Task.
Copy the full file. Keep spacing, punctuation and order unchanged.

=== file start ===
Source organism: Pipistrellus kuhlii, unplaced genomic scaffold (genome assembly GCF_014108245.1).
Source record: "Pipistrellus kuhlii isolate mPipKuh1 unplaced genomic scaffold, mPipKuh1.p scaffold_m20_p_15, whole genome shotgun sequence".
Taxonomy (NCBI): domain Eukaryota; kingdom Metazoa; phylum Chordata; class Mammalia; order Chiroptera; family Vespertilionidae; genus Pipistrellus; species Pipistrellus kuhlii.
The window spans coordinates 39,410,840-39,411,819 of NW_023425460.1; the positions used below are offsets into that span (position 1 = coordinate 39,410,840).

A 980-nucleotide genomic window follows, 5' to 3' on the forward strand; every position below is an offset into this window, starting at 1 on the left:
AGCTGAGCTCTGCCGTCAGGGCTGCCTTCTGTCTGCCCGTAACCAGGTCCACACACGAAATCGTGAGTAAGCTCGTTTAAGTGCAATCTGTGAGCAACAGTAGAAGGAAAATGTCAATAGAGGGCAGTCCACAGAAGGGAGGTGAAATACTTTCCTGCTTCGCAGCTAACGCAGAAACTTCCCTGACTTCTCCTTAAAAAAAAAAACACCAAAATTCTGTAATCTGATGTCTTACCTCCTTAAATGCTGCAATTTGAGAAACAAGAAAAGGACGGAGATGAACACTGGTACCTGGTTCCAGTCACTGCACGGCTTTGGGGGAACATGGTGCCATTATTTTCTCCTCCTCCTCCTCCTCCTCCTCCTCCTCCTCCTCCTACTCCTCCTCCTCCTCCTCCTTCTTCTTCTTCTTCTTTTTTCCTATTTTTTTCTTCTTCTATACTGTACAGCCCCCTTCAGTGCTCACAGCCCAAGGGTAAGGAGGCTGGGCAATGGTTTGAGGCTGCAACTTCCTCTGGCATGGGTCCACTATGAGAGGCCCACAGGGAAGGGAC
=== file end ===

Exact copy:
Source organism: Pipistrellus kuhlii, unplaced genomic scaffold (genome assembly GCF_014108245.1).
Source record: "Pipistrellus kuhlii isolate mPipKuh1 unplaced genomic scaffold, mPipKuh1.p scaffold_m20_p_15, whole genome shotgun sequence".
Taxonomy (NCBI): domain Eukaryota; kingdom Metazoa; phylum Chordata; class Mammalia; order Chiroptera; family Vespertilionidae; genus Pipistrellus; species Pipistrellus kuhlii.
The window spans coordinates 39,410,840-39,411,819 of NW_023425460.1; the positions used below are offsets into that span (position 1 = coordinate 39,410,840).

A 980-nucleotide genomic window follows, 5' to 3' on the forward strand; every position below is an offset into this window, starting at 1 on the left:
AGCTGAGCTCTGCCGTCAGGGCTGCCTTCTGTCTGCCCGTAACCAGGTCCACACACGAAATCGTGAGTAAGCTCGTTTAAGTGCAATCTGTGAGCAACAGTAGAAGGAAAATGTCAATAGAGGGCAGTCCACAGAAGGGAGGTGAAATACTTTCCTGCTTCGCAGCTAACGCAGAAACTTCCCTGACTTCTCCTTAAAAAAAAAAACACCAAAATTCTGTAATCTGATGTCTTACCTCCTTAAATGCTGCAATTTGAGAAACAAGAAAAGGACGGAGATGAACACTGGTACCTGGTTCCAGTCACTGCACGGCTTTGGGGGAACATGGTGCCATTATTTTCTCCTCCTCCTCCTCCTCCTCCTCCTCCTCCTCCTCCTACTCCTCCTCCTCCTCCTCCTTCTTCTTCTTCTTCTTTTTTCCTATTTTTTTCTTCTTCTATACTGTACAGCCCCCTTCAGTGCTCACAGCCCAAGGGTAAGGAGGCTGGGCAATGGTTTGAGGCTGCAACTTCCTCTGGCATGGGTCCACTATGAGAGGCCCACAGGGAAGGGAC